Learn which plants thrive in your Hardiness Zone with our new interactive map!

10 Common Washington Trees

By April Hughes
The 'Evergreen' State.
Washington state contour against blurred USA flag image by Stasys Eidiejus from Fotolia.com

A wonderful part of Washington is appreciating the assortment of textures, shades and colors of the trees. Native commonplace trees are part of existing gardens, yet they also form the dense green forests that cover western Washington to the coast. This beautiful wild land builds its landscape using common native tree species.


Western Hemlock is the state tree of Washington.
trees image by blaine stiger from Fotolia.com

For a tree to be considered common, it must occur frequently or habitually and be familiar, widespread or prevalent. Nicknamed the "Evergreen State," Washington treasures its common forest trees for their value to the state's economy and to the region's ecosystems. Seattle realtor C.T. Conver conceived the moniker in view of the fact that large fir and pine trees are commonly encountered. "The Green Tree State" is another nickname alluding to the state's widespread conifer forests.


Douglas fir is the most widespread of all conifers in Washington.
tree image by daarekg from Fotolia.com

The most familiar softwoods are the Ponderosa pine (Pinus ponderosa), Sitka spruce (Picea sitchensis), Douglas fir (Pseudotsuga menziesii), Western Hemlock (Tsuga heterophylla), Western Larch (Larix occidentalis), Pacific Yew (Taxus brevifolia) and the Western Red Cedar (Thuja plicata). Softwoods belong to the cone-bearing order Coniferales, also interchangeably known as gymnosperms, conifers or evergreens. Conifers have needles or scale-like leaves. Evergreens also are referred to as resinous because of their thick sap that keeps them green all year long. A notable exception is the commonplace Western Larch, which is a deciduous conifer.


Red Alder is the most abundant hardwood in Washington.
Alder image by Valeriy82 from Fotolia.com

Familiar hardwoods are the Pacific Madrone (Arbutus menziesii), Red Alder (Alnus rubra) and Black Cottonwood (Populous trichocarpa). Red Alder is the most prevalent hardwood in the coastal lowlands. Cottonwood frequents the state’s waterways, where it grows along the shorelines, and the Madrone is at home on Washington's rocky slopes. Hardwoods or broadleaves are categorized as angiosperms and habitually lose their leaves annually. They are characteristically broad and narrow, flat and thin. The leaves can be either simple, having a single blade, or compound, with bracts arranged alternately or opposite. Although divergent in shapes, all hardwood leaves have an apparent structure of fine veins.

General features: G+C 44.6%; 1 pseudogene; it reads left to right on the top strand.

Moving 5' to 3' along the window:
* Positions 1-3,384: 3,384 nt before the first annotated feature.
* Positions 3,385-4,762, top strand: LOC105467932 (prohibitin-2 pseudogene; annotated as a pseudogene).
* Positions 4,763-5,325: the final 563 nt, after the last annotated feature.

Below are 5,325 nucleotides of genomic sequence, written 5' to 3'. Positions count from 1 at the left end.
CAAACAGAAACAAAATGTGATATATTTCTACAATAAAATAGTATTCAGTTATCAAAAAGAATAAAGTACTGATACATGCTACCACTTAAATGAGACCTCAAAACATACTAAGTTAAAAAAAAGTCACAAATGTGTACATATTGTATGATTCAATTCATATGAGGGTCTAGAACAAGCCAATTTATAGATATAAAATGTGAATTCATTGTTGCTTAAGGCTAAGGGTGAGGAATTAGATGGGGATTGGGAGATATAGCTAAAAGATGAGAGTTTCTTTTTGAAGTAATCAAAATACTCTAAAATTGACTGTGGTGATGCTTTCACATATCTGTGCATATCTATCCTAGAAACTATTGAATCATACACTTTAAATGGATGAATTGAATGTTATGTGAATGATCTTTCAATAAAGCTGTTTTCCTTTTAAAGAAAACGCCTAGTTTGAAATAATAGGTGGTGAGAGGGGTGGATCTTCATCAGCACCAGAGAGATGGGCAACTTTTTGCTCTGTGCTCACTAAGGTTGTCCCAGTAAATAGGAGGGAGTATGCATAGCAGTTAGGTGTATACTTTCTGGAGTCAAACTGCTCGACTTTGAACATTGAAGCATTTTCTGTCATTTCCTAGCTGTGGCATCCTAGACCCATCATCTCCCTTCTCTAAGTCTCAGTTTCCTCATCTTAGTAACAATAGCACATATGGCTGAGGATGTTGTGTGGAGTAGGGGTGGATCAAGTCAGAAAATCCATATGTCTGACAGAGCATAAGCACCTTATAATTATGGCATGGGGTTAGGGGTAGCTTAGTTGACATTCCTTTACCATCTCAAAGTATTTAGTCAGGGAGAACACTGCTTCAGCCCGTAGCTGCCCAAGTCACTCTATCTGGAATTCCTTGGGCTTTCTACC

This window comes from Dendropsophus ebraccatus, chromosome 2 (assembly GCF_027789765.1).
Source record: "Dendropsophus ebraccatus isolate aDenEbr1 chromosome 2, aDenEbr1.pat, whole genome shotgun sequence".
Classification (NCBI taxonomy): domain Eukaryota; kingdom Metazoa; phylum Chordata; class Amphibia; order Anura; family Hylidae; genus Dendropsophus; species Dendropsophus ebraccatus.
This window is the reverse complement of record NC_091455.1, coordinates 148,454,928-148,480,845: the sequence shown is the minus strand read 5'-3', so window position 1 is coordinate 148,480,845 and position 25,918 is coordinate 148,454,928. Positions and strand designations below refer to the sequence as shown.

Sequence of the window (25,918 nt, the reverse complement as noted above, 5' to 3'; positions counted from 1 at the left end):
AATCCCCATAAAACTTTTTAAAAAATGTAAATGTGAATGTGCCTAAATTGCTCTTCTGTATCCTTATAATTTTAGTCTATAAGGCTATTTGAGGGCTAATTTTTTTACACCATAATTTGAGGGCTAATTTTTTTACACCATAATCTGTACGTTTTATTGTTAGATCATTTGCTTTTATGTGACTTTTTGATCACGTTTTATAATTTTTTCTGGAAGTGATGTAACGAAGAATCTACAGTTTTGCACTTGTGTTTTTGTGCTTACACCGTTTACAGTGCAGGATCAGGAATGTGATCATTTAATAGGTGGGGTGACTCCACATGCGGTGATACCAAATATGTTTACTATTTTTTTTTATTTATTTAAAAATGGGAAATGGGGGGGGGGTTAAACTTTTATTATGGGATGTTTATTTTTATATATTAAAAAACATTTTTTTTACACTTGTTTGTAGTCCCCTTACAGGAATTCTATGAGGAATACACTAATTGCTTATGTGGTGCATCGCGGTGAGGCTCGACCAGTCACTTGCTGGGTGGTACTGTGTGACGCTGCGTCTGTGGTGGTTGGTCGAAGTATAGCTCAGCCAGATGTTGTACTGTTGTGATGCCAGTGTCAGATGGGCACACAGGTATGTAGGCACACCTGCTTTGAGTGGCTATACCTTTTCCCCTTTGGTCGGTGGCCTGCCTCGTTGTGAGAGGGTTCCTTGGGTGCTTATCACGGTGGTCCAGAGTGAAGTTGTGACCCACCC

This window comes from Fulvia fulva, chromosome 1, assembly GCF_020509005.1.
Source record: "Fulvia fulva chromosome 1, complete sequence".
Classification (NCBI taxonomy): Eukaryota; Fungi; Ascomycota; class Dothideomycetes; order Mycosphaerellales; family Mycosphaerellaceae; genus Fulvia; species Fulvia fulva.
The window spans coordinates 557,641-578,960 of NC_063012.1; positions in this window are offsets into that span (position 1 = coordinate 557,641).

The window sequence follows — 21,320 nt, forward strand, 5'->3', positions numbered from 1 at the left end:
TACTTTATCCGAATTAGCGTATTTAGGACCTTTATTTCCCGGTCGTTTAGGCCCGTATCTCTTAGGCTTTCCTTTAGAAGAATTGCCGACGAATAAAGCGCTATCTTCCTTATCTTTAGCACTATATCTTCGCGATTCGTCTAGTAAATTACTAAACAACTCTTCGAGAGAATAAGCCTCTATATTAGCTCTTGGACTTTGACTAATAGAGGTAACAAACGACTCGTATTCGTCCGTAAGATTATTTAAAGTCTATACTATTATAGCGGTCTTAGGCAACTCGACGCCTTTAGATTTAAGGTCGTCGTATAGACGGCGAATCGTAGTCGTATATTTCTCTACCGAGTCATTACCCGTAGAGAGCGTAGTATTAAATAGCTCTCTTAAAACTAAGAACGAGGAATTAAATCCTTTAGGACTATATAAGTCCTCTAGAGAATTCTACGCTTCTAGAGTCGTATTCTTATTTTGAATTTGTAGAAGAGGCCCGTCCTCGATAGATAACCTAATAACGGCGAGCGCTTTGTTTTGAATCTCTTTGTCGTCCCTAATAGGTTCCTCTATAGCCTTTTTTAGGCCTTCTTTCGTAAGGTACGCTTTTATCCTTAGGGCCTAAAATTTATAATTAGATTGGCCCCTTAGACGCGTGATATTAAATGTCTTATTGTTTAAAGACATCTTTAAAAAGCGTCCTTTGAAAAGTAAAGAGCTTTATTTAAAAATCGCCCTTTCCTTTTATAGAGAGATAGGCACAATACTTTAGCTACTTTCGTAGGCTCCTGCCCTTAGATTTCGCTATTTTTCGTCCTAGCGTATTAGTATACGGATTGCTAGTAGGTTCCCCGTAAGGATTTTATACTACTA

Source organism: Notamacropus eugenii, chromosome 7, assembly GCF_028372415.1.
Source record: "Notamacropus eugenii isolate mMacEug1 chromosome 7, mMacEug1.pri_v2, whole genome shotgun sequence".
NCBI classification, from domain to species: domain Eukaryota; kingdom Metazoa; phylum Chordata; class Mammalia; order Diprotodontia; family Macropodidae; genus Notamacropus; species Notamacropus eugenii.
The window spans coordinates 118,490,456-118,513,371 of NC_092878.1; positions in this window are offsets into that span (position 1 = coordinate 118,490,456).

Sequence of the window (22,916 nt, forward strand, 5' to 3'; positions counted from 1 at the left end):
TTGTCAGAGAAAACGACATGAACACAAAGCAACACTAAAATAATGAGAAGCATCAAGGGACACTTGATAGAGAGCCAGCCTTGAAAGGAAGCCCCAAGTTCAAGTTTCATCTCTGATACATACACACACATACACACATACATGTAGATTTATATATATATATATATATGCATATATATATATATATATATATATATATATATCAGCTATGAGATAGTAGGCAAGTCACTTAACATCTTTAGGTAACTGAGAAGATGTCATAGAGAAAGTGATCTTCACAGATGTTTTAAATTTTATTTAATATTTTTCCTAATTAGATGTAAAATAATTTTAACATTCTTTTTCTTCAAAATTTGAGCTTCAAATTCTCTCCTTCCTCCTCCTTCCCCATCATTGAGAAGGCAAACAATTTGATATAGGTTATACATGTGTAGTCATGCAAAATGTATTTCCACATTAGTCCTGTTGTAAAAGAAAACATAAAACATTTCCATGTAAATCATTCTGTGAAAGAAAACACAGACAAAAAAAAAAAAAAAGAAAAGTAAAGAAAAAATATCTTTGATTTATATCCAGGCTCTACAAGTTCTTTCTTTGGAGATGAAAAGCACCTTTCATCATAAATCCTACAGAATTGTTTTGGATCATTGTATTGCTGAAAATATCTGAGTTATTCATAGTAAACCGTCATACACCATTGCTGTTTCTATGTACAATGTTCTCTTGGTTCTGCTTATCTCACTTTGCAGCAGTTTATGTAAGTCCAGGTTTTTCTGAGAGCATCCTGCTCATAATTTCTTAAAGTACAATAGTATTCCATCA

Sawmills in Washington produce hundreds of board feet of lumber.
timber image by Einar Bog from Fotolia.com

Thousands of various wood, paper and pulp-based products are manufactured from the common trees harvested in Washington. Every part is valuable: the leaves, pith, wood, roots, fruits and even the bark. They yield food, clothing and shelter. Trees are also a root source of renewable energy, pharmaceuticals, detergents, solvents, cosmetics and a multitude of other goods. Hardwood species have compact tissues, which make them ideal for tool handles and recreational equipment. Sitka spruce, one of the softwoods, is particularly sought after, as its strong fibrous pulp wood enriches the states economy. Sculptors also like working with the woody fibers of the conifers. Woods like the Madrone are fine-grained and produce beautiful furniture. Douglas fir, another of the softwoods, is one of the world's most valuable timber trees.


About the Author


April Hughes has been writing and teaching professionally for over 25 years. She has worked for corporate America and taught environmental education for Rowan University in their PINES program. Her curiosity about the world saw her become an exchange teacher in Europe, Mexico and South America. Hughes earned her Bachelor of Arts in environmental education at Thomas Edison State College, N.J.